The Geography of Thought: How Asians and Westerners Think Differently … and Why
By Richard E. Nisbett
288 pages, Free Press, 2004
Reviewed by Glen Choi
Korea-Canada 50th Anniversary Blog
Imagine you are the manager of a company and have to make a decision about an employee whose work for the company, though excellent for 15 years, has been unsatisfactory the past year. Do you dismiss the employee on the grounds of recent performance, or do you keep the employee based on his overall track record?
According to Richard Nisbett, the answer depends on the cultural background of the manager. The author of The Geography of Thought: How Asians and Westerners Think Differently … and Why, Nisbett argues that East Asians have been culturally programmed to think “holistically” – to constantly see objects in connection with its context – while Westerners have been culturally softwired to think more “analytically” – to see objects as discrete and separate from its context. He likens this difference to the lens of a camera: the former is a wide angle lens that zooms out to capture a wide field of view, while the latter is a telephoto lens that zooms in to magnify a particular object. As a result, holistic managers are likely to look at an employee’s overall body of work in their evaluations, while analytical managers will likely focus on present performance.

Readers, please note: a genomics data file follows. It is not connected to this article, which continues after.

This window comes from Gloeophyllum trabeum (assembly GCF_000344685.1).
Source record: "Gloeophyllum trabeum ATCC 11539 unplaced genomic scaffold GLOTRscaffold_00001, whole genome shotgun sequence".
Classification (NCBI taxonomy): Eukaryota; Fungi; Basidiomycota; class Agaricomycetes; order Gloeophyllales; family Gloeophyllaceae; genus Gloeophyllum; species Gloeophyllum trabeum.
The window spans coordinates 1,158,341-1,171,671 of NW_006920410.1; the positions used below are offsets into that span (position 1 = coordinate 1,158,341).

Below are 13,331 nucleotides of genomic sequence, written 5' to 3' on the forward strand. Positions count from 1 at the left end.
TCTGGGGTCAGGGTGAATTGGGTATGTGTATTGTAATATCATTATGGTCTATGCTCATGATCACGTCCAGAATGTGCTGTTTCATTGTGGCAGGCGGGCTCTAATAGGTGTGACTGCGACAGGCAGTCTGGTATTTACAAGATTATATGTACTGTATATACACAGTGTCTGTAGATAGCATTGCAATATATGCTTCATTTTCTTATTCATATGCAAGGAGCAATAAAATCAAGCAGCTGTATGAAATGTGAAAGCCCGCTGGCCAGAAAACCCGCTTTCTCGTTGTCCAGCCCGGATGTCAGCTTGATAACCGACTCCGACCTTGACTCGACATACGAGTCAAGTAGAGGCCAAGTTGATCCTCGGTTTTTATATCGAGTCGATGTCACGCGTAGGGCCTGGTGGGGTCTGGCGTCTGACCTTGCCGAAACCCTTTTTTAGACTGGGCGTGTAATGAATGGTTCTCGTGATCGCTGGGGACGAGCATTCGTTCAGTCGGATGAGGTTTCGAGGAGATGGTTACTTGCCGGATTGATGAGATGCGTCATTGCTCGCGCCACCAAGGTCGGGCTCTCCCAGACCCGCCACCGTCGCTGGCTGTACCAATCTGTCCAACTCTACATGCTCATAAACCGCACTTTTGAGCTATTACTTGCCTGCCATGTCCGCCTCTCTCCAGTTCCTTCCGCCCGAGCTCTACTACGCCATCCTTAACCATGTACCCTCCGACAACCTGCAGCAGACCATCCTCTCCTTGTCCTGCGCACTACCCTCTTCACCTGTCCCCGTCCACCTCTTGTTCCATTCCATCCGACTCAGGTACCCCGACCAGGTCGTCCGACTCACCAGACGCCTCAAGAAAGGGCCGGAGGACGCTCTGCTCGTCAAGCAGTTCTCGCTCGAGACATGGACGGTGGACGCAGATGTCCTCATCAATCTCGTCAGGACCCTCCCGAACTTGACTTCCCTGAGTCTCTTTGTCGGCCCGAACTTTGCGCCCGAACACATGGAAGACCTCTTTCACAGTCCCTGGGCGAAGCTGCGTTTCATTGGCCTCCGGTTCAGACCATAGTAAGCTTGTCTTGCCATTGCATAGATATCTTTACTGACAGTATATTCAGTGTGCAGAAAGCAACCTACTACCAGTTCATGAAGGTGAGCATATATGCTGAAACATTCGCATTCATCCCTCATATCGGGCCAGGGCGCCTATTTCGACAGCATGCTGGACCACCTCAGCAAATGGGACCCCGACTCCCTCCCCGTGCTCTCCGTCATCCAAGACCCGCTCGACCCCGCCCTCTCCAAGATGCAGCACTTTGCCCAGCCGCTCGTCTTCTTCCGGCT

Sure enough, in a survey that asked the above hypothetical question to middle managers from Korea, Japan, Canada and the U.S. – among others – over a period of several years, more than 75 per cent of Canadians and Americans felt the employee should be let go, while less than 30 per cent of Koreans and Japanese agreed.
This is just one of the book’s many thought-provoking case studies that show Eastern (mostly Korean, Chinese and Japanese) and Western (Canadian and American) peoples fundamentally think in different ways. At one point, Nisbett, who has been tackling East-West issues for over a decade now as a professor of social psychology at the University of Michigan, makes quite a compelling case for why the U.S. has forty more times the number of lawyers than Japan, or why the West has significantly more Nobel Prize winners in science than the East, based on this cross-cultural cognitive model.
While East-West comparative research is not exactly terra incognita (see Freud and Jung, for example), The Geography of Thought is one of the first and few books to map the various strands of discourse out there (including the author’s own) and tie them into a coherent thesis. It is also one of the few that manages to avoid the pitfalls of ethnocentrism or Orientalism (or even “white guilt,” which many liberal intellectuals these days have been accused of, for that matter) that comes with the territory by carefully examining how each culture could benefit from the other.
Overall, the book manages to turn a complex subject matter into a relatively smooth read that should not be confused with your typical, heavy academic pieces – technical jargon and ‘social sciencey’ rhetoric are at a minimum. And what it may lack in depth is more than made up for in breadth.